Stage on Saturday evening
looking like Peyton Manning running the two-minute drill. White, who was in a sense
bringing the blues back to
Newport, showed why he drew a massive crowd to see him. Surrounded by a top-notch band,
White tore through his set
with abandon offering up takes on White Stripes classics mixed with songs from his two
solo efforts, as well as nodding
to a couple of his blues heroes with covers of songs by Son House and Blind Willie
White was even in awe of the Newport experience itself exclaiming it was the first time in
12 years that he got to see
music at festival, as he was spotted taking in sets from Shovels & Ropes, Milk Carton Kids
and Houndmouth. White’s
well-paced set mixed folkie numbers with blues-stomps to guitar-rock shredding, confirming
his rock-star status as
this generation’s version of Jimmy Page and Robert Plant rolled into one person. In a
fitting tribute, White closed his set
by honoring the late Pete Seeger with a take on "Goodnight Irene," and just like Pete
have encouraged the entire
audience to sing-along.
Baby Bands Grow Up
There are a handful of bands that audiences have seen ‘grow up’ at Newport. These are the
bands that have been
booked with barely an album under their belt, and have returned to the festival if not
every summer, almost every summer to
play to bigger and bigger audiences. This year two of the fest’s regulars – Deer Tick and
Dawes – earned main stage
slots, with the former doing so for the first time.
Deer Tick – Fort Stage – 3:15 PM, Saturday
In my interview with Jay Sweet prior to this year’s fest, he dropped the bomb that this
would be the last year that Deer
Tick would be playing Newport – at least for a little bit. If this indeed stands to be
true, the local boys made the most of
their long-overdue main stage debut. Dressed to the nines in white tuxedos, John McCauley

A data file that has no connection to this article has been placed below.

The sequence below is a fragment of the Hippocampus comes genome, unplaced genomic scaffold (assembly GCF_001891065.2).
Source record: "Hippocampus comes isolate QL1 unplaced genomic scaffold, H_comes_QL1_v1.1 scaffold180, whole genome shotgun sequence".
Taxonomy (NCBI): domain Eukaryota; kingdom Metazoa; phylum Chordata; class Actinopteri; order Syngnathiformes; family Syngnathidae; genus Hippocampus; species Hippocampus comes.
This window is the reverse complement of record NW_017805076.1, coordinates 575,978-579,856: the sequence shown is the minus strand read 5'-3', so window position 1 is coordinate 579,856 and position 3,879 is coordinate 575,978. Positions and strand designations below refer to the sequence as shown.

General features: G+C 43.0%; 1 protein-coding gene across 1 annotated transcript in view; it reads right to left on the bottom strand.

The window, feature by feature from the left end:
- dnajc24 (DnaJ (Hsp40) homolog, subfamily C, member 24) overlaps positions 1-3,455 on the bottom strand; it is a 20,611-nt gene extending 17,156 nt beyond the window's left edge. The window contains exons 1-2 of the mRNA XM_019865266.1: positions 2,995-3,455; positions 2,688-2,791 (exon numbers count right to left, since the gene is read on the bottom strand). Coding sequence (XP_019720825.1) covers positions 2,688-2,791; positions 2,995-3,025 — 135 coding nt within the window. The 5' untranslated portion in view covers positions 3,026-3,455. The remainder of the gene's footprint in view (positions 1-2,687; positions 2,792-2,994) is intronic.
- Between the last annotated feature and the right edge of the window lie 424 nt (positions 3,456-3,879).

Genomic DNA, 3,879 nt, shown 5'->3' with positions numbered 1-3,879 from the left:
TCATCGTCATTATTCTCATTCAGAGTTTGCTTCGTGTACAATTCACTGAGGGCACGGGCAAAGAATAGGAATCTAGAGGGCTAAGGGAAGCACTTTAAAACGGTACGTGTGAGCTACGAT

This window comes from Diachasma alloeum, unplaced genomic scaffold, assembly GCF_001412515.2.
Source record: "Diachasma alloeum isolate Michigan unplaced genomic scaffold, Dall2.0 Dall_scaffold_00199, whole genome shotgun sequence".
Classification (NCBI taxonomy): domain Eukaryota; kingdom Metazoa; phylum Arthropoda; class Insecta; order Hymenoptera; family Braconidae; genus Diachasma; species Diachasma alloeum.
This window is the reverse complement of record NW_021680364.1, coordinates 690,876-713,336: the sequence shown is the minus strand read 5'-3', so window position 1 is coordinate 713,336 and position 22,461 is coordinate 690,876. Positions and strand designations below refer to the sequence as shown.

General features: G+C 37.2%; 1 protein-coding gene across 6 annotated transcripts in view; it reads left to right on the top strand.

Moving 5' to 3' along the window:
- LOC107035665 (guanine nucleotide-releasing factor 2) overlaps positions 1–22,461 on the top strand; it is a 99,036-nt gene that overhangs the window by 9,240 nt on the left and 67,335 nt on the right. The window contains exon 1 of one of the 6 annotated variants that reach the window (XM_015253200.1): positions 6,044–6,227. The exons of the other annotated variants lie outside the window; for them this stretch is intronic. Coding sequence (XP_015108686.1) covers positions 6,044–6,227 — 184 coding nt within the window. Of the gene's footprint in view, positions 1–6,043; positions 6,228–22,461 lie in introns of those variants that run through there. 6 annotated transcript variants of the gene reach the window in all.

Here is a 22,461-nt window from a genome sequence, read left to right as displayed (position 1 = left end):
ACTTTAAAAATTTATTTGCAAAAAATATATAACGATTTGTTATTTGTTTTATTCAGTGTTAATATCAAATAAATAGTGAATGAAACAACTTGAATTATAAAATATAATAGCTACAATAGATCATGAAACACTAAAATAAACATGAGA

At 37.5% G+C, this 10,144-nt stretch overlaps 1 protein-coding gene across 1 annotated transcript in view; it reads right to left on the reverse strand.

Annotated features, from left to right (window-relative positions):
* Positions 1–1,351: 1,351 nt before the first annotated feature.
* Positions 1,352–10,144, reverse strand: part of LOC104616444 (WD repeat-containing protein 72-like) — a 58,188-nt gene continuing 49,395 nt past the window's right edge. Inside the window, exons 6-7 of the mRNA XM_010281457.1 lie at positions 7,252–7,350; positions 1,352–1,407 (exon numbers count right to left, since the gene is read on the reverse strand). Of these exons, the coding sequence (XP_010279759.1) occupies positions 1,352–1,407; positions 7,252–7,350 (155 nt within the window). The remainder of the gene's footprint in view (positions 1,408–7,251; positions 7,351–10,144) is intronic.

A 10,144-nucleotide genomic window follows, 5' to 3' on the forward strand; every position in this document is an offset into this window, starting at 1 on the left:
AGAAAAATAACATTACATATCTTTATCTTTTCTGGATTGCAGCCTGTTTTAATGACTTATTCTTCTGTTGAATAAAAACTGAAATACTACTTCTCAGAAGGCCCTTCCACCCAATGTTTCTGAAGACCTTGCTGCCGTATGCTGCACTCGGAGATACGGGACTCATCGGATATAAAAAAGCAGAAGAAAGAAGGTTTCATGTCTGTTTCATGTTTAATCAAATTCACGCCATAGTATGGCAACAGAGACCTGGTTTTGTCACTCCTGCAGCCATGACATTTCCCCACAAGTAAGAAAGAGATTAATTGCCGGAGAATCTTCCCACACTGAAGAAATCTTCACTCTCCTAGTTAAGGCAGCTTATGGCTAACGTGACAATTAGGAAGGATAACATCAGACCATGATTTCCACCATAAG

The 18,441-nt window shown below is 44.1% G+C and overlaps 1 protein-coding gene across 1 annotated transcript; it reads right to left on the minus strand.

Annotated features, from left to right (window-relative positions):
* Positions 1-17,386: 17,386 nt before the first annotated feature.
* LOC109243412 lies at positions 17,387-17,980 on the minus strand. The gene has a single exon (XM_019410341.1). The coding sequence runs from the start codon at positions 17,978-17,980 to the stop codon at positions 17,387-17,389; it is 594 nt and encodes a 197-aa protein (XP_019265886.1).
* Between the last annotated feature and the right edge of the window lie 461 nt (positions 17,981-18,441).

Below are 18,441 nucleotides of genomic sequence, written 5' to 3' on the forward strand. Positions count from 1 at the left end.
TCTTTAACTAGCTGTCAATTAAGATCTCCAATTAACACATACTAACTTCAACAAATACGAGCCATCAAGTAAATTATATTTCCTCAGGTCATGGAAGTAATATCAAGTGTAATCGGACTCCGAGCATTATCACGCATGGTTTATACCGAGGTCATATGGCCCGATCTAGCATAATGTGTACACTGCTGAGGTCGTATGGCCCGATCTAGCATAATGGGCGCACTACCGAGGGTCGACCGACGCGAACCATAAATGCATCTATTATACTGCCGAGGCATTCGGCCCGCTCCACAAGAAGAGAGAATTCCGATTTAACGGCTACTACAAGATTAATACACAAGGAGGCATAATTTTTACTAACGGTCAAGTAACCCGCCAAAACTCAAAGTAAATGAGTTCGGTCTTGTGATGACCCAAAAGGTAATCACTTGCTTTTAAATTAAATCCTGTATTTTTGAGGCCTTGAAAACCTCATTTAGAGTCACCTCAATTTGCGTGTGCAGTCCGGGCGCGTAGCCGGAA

& Co. had a horn section in
tow and showed off their ragged brand of ramshackle bar-rock. This was a set that appealed
both the first-timers and the
hardcore TickHeads. The band peppered their set with ‘the hits,’ – "Main Street,"
Blues No. 1," "Smith Hill" and
deeper cuts such as "She’s Not Spanish" and "Hey Doll."
As a longtime time Deer Tick fan, I could gush about this whole set, but my favorite
moments happened when the band
offered two of their best female-assisted duets. McCauley first invited out his wife, the
very pregnant Vanessa Carlton, to
sing on "In Our Time," a song about McCauley’s parents, while later in the set they
out longtime friend Liz
Isenberg to reprise her role on "Friday XIII," a song which McCauley prefaced by
saying they get
a lot of requests for, but can’t
do without Liz.
Dawes – Fort Stage - 1:55 p.m. / Conor Oberst - 3:20 p.m., Sunday
Playing the main stage is nothing new to Dawes. The band quickly graduated from the Quad
Stage to the Fort Stage, but
this year was a little different for the Southern California act. The band was tasked with
pulling double-duty on Sunday,
first playing a set of their own material, then sticking around to serve as Conor Oberst’s
backing band immediately
afterwards – something they are no strangers to doing. Dawes continue to become a more
confident band each time I
see them as the modern fore-bearers of California country-rock. Taylor Goldsmith might be
one of the most underrated
guitarists out there, as he threw down a number of impressive solos throughout the band’s
Immediately following their set, they stuck around to back singer-songwriter Conor Oberst.
Oberst, who played a guest-filled solo set two years ago, fleshed out the rest of his
rootsy band with Rebecca and
Megan Lovell (Larkin Poe) on
mandolin and lap steel and a three-piece horn section. The emotive Oberst’s hour-long set
leaned on material of his
recently released record Upside Down Mountain, with stand-out takes on "Time
"Zigzagging Towards the
Light" and "Artifact #1." Oberst didn’t overlook his Bright Eyes material - dusting off
Lifted track "Bowl of
Oranges" and offering a rowdy and impassioned set-closing take on "Another Traveling
Familiar Faces, With Unfamiliar Bands
Tweedy – Fort Stage – 4:45 p.m., Sunday
It’s seemingly odd for any artist booked at major music festival to show up armed with a
stack of songs that no one has
heard yet from an album that is nearly two months away from being released. But that’s
exactly what Jeff Tweedy did
this year. The Wilco front man has gotten to a point in his career where he can do just
that, and have a crowd of
enthusiastic fans waiting to gobble it all up. Tweedy’s latest project is a family affair,
his first proper solo album, Sukierae, was recorded along with his 18-year-old son
Spencer – who also plays drums in his